where the writers are
Not sure what to do with this knowledge
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Their initial email said:


Thank you for sending us your work. We appreciate the chance to consider it. Unfortunately it does not fit our editorial needs at this time. 

We enjoyed the concept of the essay and hope you might consider sending a revision. 

Sincerely, The Editors 



Which was lovely.  Glad they liked it enough to want to see it again.  Of course, the answer is yes, I'd be glad to revise.  So I wrote:


Dear Editors,

Thanks for your kind note.  What kind of revision do you have in mind?  I'd be glad to give it a try.


Weeks went by without response, so I assumed I'd answered an unattended in-box and went on about my business.  Just now I received this:




I'm sorry we read so many stories we don't have time to give lots of comments. But we felt it could use a few more rounds of revisions.



I don't know what to do with that (lack of) information.  I can look at the piece I considered finished enough to submit and try tweaking it at random, hoping to answer whatever they don't like about the essay without screwing up whatever it was they did like.

Or I could move on.

Since I'm not a mind-reader, I guess I do know what I should do after all.

4 Comment count
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Moving On

Ah yes.  Most of the time people who review the transome file don't really know what the publisher wants. What they say they want and reality are far apart. Essentially, they want to see a hook. This means they want you to pitch an idea based on something that has worked for them in the past and you have a better way of doing it. They have thousands of pitches a week. Yours has to be unique, so you have to build a pedigree for what you're sending them. My advice, find something similar they publish to what you are sending them, then use the book jacket or magazine article or whatever and revise it and make that same marketing language to position your story. So if you are writing a book, use the language of other published articles as your guide to the kind of story you are telling and then explain to the publisher why yours is a better fit.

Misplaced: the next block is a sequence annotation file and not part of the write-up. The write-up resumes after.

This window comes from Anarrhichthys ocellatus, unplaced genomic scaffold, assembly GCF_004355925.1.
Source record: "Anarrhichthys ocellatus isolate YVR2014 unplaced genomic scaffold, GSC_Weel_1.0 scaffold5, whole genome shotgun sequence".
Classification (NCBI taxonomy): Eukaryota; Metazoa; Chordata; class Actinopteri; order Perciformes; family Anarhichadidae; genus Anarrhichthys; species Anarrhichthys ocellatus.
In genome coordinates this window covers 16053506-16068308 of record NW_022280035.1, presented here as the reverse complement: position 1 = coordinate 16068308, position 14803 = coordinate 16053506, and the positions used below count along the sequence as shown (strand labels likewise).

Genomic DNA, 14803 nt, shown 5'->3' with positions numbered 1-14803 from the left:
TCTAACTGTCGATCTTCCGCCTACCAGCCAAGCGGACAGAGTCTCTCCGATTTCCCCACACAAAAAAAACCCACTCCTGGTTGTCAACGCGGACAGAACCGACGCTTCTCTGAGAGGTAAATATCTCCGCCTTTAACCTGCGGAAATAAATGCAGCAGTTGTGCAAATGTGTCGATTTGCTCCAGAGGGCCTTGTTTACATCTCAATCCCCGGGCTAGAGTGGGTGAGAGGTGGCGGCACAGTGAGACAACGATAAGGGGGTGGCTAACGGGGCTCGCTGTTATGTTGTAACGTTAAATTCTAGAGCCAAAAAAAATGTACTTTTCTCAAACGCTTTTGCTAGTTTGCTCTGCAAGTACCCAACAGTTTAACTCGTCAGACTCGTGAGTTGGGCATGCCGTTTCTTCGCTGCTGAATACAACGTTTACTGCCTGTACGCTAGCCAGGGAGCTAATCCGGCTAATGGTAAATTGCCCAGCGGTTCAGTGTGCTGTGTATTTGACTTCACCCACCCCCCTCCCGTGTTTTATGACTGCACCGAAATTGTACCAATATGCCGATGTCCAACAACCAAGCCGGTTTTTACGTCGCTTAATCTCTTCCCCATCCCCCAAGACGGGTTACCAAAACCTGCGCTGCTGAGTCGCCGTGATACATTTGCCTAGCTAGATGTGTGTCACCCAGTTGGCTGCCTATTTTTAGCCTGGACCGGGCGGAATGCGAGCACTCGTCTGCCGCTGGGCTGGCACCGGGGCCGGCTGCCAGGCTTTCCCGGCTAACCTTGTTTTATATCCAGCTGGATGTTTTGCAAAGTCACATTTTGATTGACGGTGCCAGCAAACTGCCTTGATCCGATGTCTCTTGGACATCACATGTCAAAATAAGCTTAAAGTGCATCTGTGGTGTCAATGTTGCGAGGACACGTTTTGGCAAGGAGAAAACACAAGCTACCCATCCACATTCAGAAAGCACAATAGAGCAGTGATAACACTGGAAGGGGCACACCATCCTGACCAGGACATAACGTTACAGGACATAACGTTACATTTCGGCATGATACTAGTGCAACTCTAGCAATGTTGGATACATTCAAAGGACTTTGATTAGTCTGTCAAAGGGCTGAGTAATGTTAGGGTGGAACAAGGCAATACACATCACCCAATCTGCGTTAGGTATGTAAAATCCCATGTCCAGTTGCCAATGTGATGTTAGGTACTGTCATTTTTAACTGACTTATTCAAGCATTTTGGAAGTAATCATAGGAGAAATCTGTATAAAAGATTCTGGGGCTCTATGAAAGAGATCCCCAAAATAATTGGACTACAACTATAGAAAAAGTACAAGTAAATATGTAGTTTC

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That makes sense

The funny thing about this particular submission is that it was to a non-paying literary magazine, which doesn't read submissions again until autumn.  So I could have months to revise it or I could just turn it around and send it somewhere else now...  The odds that the same grad student would still be at the magazine in September and would read the revision seem slim to me.

But I think you're exactly right about what editors generally want to see:  what they just bought, only different.

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What it means

That they took the trouble to make a comment, expressed some interest and invited you to try again is a huge victory. 

Appreciating the volume of submissions a publication receives, and the competition any writer is up against, can be very difficult for the writer.  After all, the only submission you're truly aware of is your own. 

What I think you can take away with some confidence is that the piece has merit and is worth working on, regardless of where you choose to send it next.  My suggestion is that you find several people who are willing to read it (the more the better) and provide you with honest feedback.  Ideally, these will be people who read a lot and who also write a lot. 

Or people who do one or the other.  Your friends and family won't be of much real help, and their comments may lead you in the wrong direction.


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I've been on the other side of the editing desk, so I know what you mean about the flood of submissions.  It can be competely overwhelming.  I learned (eventually) not to open a conversation with a writer without offering concrete feedback.  Otherwise, any response they sent was likely to waste their time and mine.  And then everyone got angry, which was completely counterproductive.

I am flattered that this particular magazine liked my work enough to want to see more of it.  Some days it's the little things that keep the words flowing onto the screen.

Thanks for stopping by to comment.